I’ve been hesitant to broach this topic because I feel it has been abused. Well meaning and sincere folks blazed the path of describing flavors and aromas found in wine in an effort to describe the wine. Much in the same way that we might say, “Aunt Matilda reminds me of Audrey Hepburn.” Or, “This candy tastes like watermelon.” Or, “This perfume smells of sandalwood.”
In short, it’s a way to identify certain characteristics and to describe it in a manner that is commonly understood.
Then, along came the heretics of such helpful invention and turn the whole thing into an annoying game of snobbishness. Not to mention creative fiction as I firmly believe many, many wine snobs just make stuff up in an embarrassing effort to convince people they know what they’re talking about…. I don’t need to go further as I’ve already delved into these silly realms already (see link above).
That said, there is a validity and usefulness in describing smells and flavors found in wine. How else are you going to know whether or not you care for certain characteristics? You’ve got to be able to define them first, just as you might describe what you like about a certain person.
Once defined, you can then identify these same characteristics in other wine, and learn those tastes and aromas you prefer and those you don’t. It will help when you want to discuss a wine with another person as well, just as you might discuss a book or a movie. Descriptions are key to communication.
So, preface affected, how do you identify flavors in wine?
Well, you can smell the herbs in your kitchen spice rack to start, or taste the jams in your fridge. Common flavors often found in wine descriptions are peppery, spicy, oak, chocolate, cloves, cherry, blackcurrant (cassis), mushroom (snobs prefer truffle), vanilla, smoky, coffee, tobacco, green bell pepper, lemon, apple,…even band-aids (not a good thing). The list goes on and on. Really, your imagination is the limit. But if you want a well-used list of commonly described aromas in wine, check out the wine aroma wheel link below (And no, I’m not selling or getting any commission from this link or the one below.)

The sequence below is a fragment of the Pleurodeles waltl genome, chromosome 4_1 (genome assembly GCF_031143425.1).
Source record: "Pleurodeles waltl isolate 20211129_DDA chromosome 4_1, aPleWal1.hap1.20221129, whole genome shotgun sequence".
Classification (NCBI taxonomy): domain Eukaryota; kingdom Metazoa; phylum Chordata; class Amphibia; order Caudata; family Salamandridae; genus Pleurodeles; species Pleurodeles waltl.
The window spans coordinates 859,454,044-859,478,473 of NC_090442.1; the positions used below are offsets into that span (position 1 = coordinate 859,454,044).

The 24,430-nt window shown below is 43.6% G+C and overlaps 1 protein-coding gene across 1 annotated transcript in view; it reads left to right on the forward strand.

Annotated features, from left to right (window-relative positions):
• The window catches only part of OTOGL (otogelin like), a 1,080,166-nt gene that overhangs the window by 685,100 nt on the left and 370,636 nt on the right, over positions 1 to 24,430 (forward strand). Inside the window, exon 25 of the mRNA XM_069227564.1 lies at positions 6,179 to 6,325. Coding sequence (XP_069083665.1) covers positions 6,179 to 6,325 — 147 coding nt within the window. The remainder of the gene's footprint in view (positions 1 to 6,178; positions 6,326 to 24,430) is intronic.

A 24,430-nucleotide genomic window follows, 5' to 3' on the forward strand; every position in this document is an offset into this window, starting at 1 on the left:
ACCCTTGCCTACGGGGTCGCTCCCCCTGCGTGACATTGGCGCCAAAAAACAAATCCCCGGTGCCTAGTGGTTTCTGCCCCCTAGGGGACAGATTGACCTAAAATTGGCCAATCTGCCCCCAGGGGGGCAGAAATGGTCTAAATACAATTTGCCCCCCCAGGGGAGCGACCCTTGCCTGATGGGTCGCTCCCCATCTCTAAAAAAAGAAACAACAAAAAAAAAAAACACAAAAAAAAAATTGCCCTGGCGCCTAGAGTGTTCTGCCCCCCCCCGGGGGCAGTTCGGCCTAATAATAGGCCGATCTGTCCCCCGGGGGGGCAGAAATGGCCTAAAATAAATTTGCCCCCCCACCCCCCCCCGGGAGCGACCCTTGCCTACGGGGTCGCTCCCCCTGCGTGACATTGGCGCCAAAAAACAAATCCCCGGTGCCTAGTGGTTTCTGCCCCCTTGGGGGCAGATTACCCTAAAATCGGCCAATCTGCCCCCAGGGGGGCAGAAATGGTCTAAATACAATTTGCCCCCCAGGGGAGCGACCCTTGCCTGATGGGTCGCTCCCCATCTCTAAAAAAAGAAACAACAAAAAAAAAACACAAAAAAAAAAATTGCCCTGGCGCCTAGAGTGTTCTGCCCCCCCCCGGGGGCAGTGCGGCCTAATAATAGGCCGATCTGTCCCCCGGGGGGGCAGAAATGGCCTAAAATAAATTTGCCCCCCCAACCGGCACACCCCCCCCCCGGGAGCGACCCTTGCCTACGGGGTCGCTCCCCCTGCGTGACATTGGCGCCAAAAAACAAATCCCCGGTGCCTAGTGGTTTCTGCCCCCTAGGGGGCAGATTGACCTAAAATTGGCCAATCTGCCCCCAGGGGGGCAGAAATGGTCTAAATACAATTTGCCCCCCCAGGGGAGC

This aroma wheel is a very well respected (and used) resource for wine folks globally. And, the cool lady who came up with the thing (Ms Ann Noble–a sensory chemist) even agreed to let me post sections of her wheel for your oenilogical edification! I’ve got the vegetable and fruit flavors posted separately below.
From Wine Aroma Wheel,
Copyright 1990,2002 A C Noble;www.winearomawheel.com
From Wine Aroma Wheel,
Copyright 1990,2002 A C Noble; www.winearomawheel.com
Another helpful resource is the Australian “mouthfeel” wheel posted on:
Page 9 of this pdf shows the wheel, but this article provides lots of other helpful insight as well. While it does not list specific aromas, but it does illustrate sensations that you may experience when tasting wine in terms of its weight, presence and consistency in your mouth. And, it references Ms Noble.
So, things really do come full circle!
While I think both wheels are super useful, antiwinesnob would like to encourage you not to rely solely on either for exploring the sensations you may find. They are each a tool, not an end-all-be-all in wine aromas, flavors and texture. Just as there are no limits in nuances one might find in a cup of coffee or descriptions on the feelings watching Doctor Zhivago incited.
And if you don’t know what I’m talking about, RENT THE MOVIE. Seriously.